I’m using my own Chili plugin on this website, and I made it exactly for that: highlighting my snippets on my websites. It is very good for many languages, but not for Ruby. Some years ago I started developing a new version, much more powerful than ever, but later I was sucked up into life again and I left that behind…

So now that I wanted to publish some Ruby code here, I recently wandered in the internet looking for some kind of replacement, or at least something that I could use side by side with Chili, and which could highlight Ruby. I mean, highlight Ruby as real Ruby, because I could easily write any fake Ruby recipe for Chili myself… But if I had this kind of code I want it highlighted as it should:

a = "#{ b="#}#{ 1 }"; b }" #c

Note that such a snippet is perfectly valid Ruby code (results in a == “#}1”) but it is easy to understand why a highlighter could fail on it. And many do.

Luckily I eventually stumbled upon highlight.js (by Ivan Sagalaev) which is excellent for Ruby (and I think all other languages it supports, too). As you see above, it correctly understands how string interpolation works in Ruby. That is thanks to its context based architecture (which Chili lacks).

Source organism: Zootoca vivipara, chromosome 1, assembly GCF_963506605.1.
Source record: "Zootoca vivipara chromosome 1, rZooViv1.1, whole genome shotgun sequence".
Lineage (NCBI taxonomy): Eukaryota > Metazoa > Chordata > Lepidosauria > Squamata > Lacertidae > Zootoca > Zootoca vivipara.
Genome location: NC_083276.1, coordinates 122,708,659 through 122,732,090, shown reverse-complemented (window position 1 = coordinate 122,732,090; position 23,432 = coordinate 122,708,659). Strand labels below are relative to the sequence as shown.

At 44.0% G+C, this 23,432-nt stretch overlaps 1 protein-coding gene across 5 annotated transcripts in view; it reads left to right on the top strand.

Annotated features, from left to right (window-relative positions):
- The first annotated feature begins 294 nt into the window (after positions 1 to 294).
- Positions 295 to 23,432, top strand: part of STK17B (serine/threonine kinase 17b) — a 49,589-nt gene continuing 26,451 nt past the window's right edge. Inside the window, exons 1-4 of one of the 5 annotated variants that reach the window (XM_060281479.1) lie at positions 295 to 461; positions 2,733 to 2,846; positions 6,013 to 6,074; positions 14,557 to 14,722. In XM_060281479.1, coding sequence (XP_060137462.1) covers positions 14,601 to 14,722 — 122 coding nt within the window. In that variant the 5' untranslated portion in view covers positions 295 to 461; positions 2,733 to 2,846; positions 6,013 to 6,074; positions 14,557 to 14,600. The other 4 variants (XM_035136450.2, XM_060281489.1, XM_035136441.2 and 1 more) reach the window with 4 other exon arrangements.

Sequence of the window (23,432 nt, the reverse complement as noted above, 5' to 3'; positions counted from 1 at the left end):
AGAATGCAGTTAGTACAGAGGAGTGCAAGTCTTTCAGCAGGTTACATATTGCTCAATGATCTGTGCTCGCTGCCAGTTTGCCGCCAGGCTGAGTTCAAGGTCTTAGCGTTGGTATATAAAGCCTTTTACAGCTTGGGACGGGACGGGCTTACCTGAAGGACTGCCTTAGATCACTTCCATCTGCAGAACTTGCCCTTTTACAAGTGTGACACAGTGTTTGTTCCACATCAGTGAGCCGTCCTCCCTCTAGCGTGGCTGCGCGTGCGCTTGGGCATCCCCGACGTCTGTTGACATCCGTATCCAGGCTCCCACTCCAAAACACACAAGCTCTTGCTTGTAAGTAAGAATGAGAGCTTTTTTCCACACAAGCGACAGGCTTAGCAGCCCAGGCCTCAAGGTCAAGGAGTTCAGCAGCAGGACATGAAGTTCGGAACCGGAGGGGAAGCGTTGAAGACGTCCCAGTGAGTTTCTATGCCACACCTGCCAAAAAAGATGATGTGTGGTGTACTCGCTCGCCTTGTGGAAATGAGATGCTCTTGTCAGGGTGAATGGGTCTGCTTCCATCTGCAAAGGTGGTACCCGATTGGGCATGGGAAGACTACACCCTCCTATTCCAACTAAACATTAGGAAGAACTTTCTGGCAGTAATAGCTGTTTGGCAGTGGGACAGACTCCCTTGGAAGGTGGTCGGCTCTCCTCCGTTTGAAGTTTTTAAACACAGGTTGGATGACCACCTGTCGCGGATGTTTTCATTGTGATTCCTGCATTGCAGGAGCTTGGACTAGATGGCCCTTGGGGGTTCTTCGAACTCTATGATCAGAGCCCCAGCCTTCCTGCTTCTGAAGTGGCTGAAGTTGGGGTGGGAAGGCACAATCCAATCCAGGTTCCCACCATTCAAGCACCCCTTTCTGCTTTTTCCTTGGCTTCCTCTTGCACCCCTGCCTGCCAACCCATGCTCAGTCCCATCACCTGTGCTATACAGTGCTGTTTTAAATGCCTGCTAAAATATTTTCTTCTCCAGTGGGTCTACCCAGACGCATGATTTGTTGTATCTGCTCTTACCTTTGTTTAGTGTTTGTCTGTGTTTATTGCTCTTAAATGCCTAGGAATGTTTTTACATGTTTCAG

Use this CSS to reset PRE tags:

pre, code {
  padding: 0;
  margin: 0;
  line-height: 1em;
  font-size: 100%;
  font-weight: normal;
  font-style: normal;
}

pre {
  white-space: pre !important;
  overflow-wrap: normal;
  overflow-x: scroll;
}

Use this HTML to setup highlight.js for coloring PRE blocks containing CODE blocks with a class “hljs”. As usual Chili will ignore blocks with languages it doesn’t have a recipe for, and highlight.js will instead consider only its own blocks.

<link rel="stylesheet" href="http://example.com/.../xcode.css">
<script type='text/javascript' src='http://example.com/.../highlight.pack.js'></script>

<script type="text/javascript">
  jQuery(function ($) {
    $('pre code.hljs').each(function(i, e) {
      hljs.highlightBlock(e, '  ', false);
    });
  });
</script>